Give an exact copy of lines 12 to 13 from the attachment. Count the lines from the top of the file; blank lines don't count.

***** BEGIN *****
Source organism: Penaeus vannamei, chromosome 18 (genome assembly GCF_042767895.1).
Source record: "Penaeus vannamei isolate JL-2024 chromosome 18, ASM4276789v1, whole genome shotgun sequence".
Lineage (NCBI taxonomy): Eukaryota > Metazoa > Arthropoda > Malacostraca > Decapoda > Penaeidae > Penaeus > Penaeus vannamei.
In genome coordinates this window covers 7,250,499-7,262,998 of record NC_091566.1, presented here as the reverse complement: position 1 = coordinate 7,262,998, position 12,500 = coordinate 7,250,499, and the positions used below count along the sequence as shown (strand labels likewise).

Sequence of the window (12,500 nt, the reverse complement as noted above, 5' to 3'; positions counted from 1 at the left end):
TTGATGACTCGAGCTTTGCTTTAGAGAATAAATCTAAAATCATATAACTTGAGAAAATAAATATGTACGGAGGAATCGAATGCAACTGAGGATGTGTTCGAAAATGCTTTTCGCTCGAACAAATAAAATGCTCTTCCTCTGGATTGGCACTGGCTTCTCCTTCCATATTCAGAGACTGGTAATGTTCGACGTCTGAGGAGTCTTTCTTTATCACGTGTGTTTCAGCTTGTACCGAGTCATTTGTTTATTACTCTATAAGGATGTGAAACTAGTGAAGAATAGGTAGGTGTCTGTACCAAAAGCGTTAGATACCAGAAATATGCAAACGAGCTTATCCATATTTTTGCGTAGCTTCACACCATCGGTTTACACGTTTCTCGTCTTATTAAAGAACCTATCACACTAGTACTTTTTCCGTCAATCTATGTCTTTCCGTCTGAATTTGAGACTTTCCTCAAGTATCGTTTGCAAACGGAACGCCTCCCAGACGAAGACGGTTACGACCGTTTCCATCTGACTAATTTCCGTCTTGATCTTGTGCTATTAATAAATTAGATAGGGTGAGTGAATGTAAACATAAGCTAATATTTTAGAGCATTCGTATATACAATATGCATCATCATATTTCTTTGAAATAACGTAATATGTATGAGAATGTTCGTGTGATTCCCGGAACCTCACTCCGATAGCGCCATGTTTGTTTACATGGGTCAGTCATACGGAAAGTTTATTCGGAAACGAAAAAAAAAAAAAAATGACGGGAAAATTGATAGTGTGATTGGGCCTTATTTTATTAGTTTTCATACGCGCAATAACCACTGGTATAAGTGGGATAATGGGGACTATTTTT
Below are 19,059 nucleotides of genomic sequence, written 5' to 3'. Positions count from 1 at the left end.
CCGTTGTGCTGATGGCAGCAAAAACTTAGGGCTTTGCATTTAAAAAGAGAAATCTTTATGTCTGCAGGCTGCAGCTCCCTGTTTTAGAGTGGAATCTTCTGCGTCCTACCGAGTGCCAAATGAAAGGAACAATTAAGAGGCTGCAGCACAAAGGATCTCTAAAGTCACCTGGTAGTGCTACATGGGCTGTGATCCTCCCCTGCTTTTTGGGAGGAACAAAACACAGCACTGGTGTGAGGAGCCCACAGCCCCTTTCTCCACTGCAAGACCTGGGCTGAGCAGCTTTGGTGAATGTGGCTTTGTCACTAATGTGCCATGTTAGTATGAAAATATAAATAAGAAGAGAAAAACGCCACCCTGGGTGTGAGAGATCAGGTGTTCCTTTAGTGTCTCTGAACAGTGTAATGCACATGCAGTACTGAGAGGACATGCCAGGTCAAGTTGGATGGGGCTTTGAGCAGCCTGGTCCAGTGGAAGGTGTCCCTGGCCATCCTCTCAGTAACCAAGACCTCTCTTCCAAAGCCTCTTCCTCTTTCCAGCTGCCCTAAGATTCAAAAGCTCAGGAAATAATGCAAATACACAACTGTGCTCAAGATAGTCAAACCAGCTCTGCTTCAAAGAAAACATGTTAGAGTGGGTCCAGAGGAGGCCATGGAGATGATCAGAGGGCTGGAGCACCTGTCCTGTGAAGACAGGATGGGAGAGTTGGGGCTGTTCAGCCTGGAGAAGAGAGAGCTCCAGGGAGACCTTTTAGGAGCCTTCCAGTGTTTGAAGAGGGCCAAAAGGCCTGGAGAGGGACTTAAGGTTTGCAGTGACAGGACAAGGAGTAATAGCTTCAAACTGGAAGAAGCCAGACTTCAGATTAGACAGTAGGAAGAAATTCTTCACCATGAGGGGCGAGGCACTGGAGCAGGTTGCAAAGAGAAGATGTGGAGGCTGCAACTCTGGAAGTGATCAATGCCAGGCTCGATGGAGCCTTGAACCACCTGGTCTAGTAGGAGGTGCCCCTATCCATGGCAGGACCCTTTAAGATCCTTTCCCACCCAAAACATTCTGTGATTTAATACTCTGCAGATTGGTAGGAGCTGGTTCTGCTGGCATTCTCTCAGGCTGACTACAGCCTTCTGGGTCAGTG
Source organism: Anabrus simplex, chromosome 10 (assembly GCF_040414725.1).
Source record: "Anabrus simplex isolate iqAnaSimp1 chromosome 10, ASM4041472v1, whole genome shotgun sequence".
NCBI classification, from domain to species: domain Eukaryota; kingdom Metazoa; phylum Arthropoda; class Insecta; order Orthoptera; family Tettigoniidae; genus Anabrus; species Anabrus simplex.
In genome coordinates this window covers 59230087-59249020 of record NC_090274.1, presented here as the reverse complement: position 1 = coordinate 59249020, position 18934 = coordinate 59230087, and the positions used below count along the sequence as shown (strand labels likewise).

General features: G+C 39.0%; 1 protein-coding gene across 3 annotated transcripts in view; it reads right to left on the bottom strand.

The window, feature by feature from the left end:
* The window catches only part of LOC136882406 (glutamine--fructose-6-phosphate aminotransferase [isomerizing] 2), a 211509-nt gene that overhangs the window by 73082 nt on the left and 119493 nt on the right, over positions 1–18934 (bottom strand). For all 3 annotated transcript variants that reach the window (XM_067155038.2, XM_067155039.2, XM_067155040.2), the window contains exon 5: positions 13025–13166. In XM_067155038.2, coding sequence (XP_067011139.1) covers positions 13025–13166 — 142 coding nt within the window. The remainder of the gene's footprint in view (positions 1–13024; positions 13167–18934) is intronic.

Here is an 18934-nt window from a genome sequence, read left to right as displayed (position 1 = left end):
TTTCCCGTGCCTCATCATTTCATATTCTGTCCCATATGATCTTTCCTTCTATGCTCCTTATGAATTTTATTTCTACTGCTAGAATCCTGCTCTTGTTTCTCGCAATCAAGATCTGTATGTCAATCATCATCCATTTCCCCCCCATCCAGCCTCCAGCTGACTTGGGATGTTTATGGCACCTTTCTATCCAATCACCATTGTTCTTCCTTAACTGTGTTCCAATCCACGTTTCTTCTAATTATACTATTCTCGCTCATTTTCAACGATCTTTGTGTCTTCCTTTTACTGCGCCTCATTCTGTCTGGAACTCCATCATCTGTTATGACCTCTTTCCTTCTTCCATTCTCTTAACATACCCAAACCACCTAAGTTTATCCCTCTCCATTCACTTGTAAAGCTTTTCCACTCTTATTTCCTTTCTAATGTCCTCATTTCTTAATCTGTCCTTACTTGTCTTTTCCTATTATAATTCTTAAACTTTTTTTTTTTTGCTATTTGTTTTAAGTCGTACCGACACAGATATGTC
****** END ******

In genome coordinates this window covers 59230087-59249020 of record NC_090274.1, presented here as the reverse complement: position 1 = coordinate 59249020, position 18934 = coordinate 59230087, and the positions used below count along the sequence as shown (strand labels likewise).

General features: G+C 39.0%; 1 protein-coding gene across 3 annotated transcripts in view; it reads right to left on the bottom strand.